ExxonMobil uses new technology to better train workers to handle the real world

Workforce |  2 min. read

(Simulation from ExxonMobil.)

An Oculus VR headset — that’s a cool toy.  It might even be on your Christmas list this year.

At ExxonMobil’s Digital Garage — Virtual Reality headsets are also pretty cool.  But they’re cool tools, not toys.

And what is ExxonMobil doing with virtual reality?  Prepping its workers to handle real reality.

Instead of learning their jobs by reading a manual, refinery workers learn their jobs by doing them, virtually.  And because this “on-the-job” training is virtual, new operators can practice over and over and over again — on the exact procedures and problems they’ll run up against in the refinery — until they’ve got it down cold.  Which is cool.

Cool also if you’re on the team working in the Digital Garage.  Kyle Daughtry is one of them, an Immersive Technology Studios System Architect (don’t try saying that five times fast):

“This tech is always changing.  Every day there is a new device, new headset…we’re in a growing industry, that is there to learn and help each other.”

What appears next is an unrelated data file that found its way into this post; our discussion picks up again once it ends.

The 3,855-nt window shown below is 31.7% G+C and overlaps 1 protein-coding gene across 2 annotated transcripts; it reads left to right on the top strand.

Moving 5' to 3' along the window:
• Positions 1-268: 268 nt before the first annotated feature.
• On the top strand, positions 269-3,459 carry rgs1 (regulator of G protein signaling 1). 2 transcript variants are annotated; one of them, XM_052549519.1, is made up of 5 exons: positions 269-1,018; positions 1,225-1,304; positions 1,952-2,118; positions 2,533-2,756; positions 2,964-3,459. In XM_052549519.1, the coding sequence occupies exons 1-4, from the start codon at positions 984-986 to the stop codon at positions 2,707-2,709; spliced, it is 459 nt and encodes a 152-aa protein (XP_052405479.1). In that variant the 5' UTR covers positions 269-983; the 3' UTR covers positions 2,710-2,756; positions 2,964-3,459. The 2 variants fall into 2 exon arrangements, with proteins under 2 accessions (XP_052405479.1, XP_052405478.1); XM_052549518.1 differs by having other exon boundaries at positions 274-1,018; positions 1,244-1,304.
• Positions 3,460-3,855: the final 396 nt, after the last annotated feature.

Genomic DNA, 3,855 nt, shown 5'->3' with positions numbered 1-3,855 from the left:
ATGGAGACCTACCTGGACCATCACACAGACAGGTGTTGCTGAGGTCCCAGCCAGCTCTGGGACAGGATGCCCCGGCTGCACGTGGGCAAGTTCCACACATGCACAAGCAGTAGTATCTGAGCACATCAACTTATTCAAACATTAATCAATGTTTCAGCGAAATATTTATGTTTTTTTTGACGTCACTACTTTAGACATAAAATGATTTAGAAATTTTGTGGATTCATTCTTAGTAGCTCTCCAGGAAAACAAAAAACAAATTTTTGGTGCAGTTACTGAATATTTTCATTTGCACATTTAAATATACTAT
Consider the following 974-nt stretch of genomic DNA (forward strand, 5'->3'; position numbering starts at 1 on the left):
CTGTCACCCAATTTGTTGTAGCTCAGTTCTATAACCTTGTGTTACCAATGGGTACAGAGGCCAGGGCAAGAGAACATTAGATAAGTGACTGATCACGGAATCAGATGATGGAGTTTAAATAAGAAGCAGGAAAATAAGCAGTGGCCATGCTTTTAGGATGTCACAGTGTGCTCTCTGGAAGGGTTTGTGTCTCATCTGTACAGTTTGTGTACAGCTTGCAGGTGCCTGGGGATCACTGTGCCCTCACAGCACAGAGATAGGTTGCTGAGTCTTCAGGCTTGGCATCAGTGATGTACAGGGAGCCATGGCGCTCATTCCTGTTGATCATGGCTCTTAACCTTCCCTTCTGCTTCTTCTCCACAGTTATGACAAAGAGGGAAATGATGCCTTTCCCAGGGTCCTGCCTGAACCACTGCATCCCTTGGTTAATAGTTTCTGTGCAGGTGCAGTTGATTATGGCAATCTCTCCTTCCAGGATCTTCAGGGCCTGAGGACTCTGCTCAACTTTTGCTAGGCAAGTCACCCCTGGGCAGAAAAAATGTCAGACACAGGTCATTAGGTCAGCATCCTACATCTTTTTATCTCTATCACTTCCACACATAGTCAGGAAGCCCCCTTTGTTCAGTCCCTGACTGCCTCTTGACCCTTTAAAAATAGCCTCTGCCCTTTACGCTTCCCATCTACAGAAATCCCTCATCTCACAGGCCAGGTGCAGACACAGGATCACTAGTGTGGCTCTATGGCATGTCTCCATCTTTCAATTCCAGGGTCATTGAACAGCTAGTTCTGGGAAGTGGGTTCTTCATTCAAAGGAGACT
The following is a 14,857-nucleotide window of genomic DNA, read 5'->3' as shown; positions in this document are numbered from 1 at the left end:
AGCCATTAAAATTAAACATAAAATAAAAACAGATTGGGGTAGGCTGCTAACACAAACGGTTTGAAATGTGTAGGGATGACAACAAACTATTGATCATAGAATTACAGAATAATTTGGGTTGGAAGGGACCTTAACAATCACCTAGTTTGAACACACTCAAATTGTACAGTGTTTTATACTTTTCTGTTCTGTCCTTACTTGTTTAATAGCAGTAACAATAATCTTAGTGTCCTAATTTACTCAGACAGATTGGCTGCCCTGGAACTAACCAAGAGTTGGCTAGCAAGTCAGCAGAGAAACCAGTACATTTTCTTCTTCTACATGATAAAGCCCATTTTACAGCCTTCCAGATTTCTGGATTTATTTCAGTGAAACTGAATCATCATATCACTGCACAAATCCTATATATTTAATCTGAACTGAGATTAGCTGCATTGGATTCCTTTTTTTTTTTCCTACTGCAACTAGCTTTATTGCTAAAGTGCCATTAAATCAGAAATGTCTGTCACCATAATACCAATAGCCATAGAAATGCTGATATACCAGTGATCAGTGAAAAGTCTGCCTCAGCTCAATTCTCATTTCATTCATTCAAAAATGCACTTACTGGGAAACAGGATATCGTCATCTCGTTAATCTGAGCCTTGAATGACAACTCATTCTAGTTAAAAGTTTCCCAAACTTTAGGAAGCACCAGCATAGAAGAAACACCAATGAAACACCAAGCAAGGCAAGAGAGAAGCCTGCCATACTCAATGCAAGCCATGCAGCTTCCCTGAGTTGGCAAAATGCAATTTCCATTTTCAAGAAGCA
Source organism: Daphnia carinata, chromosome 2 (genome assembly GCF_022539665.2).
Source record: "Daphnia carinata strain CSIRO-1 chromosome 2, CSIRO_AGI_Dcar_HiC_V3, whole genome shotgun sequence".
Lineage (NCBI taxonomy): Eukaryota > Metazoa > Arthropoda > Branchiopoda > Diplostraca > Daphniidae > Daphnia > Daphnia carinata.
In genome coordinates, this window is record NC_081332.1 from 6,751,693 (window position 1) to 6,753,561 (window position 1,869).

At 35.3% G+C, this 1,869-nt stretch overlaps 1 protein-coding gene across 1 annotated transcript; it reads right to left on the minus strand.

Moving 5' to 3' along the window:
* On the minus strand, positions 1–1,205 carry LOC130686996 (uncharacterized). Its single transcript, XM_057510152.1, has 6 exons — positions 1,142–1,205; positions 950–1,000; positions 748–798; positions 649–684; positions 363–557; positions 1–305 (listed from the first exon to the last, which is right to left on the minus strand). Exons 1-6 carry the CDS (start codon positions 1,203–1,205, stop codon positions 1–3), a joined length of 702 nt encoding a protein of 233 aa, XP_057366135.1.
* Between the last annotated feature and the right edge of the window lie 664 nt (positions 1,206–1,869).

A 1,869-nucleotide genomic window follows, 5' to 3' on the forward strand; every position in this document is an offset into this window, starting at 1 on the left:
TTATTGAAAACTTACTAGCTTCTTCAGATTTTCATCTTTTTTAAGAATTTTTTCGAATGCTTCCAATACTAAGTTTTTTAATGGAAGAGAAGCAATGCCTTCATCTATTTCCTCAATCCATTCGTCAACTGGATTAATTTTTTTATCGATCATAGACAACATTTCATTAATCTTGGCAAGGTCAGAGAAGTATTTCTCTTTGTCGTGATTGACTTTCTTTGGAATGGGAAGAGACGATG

So an industry that’s been turning oil and natural gas into fuels and raw materials since before any of us were born — turns out to be an industry that’s also using the high tech tools and techniques that are just being born.  That’s cool too.

VR headsets aren’t the only “toy” in the toolbox either.  Also at work — AR (Augmented Reality, projecting another layer onto what’s actually present), wearable tech (think Google Glass), Intent of Things (aka IOT) sensors, even smart hard hats.

And when you bring all that tech out to the workers in the field?  Eric Johnson, the AR guy at the Digital Garage, says…“I call it the wow moment.  When I can put something on someone they’ve never seen before, never experienced, and they just say ‘wow’.”

So maybe those cool tools DO still have a little cool toy in them.


Up Next

Yarelis Hernandez is a chemical engineer at one of the world’s largest refining companies

Her dad used to say "engineers don't know anything." Find out how she became one.